The equity, or value, you have in your home is its open market value less any mortgage or other debt held against it. Equity release is a way of getting cash from the value of your home without having to move out of it.
Equity release plans are also called lifetime mortgages, home reversion or home income plans. These schemes essentially allow you to borrow money against the value of your home, with the debt being repaid from the sale proceeds after your death.
Equity release plans can be very complicated products and are not necessarily suitable for everybody. Your house is almost certainly the most expensive asset you own; it is also your home.
Good advice is therefore vitally important. Age Concern and the Financial Services Authority, the UK’s chief financial watchdog, both recommend getting independent advice before proceeding. At Martyn Prowel Solicitors we are familiar with all the different types of schemes available. We will ensure that you fully understand all the implications of such. Although you could choose not to take advice, we strongly recommend that you do.
Basically there are two mail types of Equity Release Schemes:
With a lifetime mortgage, you:
- take out a loan that is secured on your home.
- continue to own your home, although you will have to pay back the mortgage on it.
- repay the mortgage from the proceeds of the sale of your home when you die, or if you move out of it (perhaps to a care home).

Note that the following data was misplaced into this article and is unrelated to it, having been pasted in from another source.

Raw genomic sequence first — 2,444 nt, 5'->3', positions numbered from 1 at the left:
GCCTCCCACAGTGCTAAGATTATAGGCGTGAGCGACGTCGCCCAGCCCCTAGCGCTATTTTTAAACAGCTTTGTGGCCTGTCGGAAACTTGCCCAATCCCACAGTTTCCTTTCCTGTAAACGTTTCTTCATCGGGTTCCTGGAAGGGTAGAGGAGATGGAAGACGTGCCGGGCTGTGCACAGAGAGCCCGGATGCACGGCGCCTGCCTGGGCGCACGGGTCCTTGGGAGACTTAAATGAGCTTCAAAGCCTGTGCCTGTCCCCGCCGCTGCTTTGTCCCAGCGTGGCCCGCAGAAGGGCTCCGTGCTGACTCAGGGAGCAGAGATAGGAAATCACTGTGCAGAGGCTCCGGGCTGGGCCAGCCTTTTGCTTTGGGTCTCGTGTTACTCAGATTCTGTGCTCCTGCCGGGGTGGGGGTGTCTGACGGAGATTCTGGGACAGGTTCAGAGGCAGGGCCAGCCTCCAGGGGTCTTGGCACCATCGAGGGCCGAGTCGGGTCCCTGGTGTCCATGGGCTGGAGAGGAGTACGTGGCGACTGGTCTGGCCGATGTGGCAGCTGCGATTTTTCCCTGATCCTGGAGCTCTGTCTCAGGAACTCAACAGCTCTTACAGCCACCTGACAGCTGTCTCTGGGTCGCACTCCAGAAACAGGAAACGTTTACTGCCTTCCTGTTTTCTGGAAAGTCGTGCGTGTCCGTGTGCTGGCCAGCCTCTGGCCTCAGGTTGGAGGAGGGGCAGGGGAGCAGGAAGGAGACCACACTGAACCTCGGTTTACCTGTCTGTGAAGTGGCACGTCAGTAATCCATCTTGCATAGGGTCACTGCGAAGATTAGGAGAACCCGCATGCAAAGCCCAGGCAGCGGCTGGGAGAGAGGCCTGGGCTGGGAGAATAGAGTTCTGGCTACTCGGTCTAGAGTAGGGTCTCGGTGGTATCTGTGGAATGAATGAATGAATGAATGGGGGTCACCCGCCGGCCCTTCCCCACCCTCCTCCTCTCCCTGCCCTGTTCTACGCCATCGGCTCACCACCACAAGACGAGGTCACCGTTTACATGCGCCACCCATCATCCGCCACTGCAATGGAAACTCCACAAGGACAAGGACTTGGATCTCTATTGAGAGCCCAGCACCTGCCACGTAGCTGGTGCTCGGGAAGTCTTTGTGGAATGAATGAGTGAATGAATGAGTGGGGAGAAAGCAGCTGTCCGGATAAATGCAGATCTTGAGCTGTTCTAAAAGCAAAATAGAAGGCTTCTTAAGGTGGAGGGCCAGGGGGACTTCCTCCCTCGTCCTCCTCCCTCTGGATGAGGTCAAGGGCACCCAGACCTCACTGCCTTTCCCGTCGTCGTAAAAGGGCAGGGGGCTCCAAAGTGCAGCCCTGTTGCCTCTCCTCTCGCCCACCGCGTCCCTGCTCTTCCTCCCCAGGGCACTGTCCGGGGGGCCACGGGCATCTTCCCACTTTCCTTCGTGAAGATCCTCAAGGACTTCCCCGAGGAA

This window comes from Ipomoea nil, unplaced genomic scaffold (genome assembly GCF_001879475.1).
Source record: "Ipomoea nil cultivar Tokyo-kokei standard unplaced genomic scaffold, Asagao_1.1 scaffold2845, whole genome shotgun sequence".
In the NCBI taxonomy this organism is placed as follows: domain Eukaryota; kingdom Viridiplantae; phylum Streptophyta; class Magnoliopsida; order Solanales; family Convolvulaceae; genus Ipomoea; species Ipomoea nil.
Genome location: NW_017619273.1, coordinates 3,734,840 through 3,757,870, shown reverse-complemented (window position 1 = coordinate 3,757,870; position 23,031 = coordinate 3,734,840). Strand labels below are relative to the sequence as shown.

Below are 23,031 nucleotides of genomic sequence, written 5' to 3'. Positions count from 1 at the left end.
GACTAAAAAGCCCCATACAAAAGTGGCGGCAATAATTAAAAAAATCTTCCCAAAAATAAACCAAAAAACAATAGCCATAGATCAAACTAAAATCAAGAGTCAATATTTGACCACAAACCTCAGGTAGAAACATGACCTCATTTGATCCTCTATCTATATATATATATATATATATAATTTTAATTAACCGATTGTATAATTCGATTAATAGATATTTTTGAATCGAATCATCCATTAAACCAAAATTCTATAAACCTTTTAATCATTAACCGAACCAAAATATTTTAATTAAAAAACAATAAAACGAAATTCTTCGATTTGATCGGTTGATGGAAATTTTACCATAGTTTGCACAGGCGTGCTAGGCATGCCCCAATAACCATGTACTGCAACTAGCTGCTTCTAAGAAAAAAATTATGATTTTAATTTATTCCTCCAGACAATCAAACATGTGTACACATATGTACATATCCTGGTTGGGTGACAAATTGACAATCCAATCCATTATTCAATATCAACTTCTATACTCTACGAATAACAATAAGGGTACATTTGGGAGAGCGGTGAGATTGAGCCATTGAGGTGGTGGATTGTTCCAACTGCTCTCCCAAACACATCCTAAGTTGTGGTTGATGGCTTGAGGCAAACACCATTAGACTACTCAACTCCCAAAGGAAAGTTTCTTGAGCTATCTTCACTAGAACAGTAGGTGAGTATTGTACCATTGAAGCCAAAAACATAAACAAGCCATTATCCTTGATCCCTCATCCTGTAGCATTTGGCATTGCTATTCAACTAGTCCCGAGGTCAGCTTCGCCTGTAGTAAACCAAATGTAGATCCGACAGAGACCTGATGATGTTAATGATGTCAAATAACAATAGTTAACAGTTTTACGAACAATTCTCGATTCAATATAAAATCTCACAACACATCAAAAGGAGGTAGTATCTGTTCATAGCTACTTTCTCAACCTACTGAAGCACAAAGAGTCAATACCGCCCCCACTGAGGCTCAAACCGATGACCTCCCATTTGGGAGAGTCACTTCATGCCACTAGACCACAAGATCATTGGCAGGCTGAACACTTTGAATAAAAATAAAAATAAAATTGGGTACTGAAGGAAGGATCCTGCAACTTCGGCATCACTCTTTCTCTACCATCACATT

There are different types of lifetime mortgages:
- Roll up mortgages
- Interest only mortgages
- Fixed repayment mortgages
- Home income plan
- Shared appreciation mortgage (SAM)
A reversion company buys, or arranges for someone else to buy part, or your entire home. You get the sale proceeds as a cash lump sum, an income, or both. You can invest the lump sum yourself as another way of providing an income – some schemes can do this for you.
You will normally be paid less than the full market value of your home – typically between 35% and 60% – because the buyer cannot re-sell the property until you die or until you move out (perhaps into a care home). Some facts about home reversions
- The older you are when you start the scheme, the higher is the percentage you’ll get.
- The minimum age for these schemes is usually higher than for lifetime mortgages.
- You also usually get a lease giving you the right to carry on living in the home for the rest of your life (or until you no longer need it).
- Usually you do not pay rent, or if you do it is a token amount. But with some schemes, you can pay a higher rent in return for more money from the sale.
- Once the scheme has started the buyer of your home benefits from any rise in its value. If you have only sold part of your home, you benefit from any rise in the value of the part you have kept.
If you are considering equity release,
Glossary of Terms
An investment that converts a lump sum into income that is taxable.
A commitment or administration fee that you usually pay the lender to reserve the mortgage funds.
A way you can benefit from the value of your home without having to move out – by borrowing against it or selling all or part of it for a regular income or a lump sum.
Home income plan
A loan that pays you a cash lump sum with which you buy an annuity to give you a monthly income, usually fixed for life. Part of the income is used to pay the interest on the loan.
A type of equity release scheme – you sell all or part of your home to a scheme provider in return for regular income or a cash lump sum or both, and continue to live in your home for as long as you wish.
A type of equity release scheme – a loan secured on your home, which is repaid by selling your home when you die or go into long-term care.
When the amount you owe the lender is more than the value of your home.
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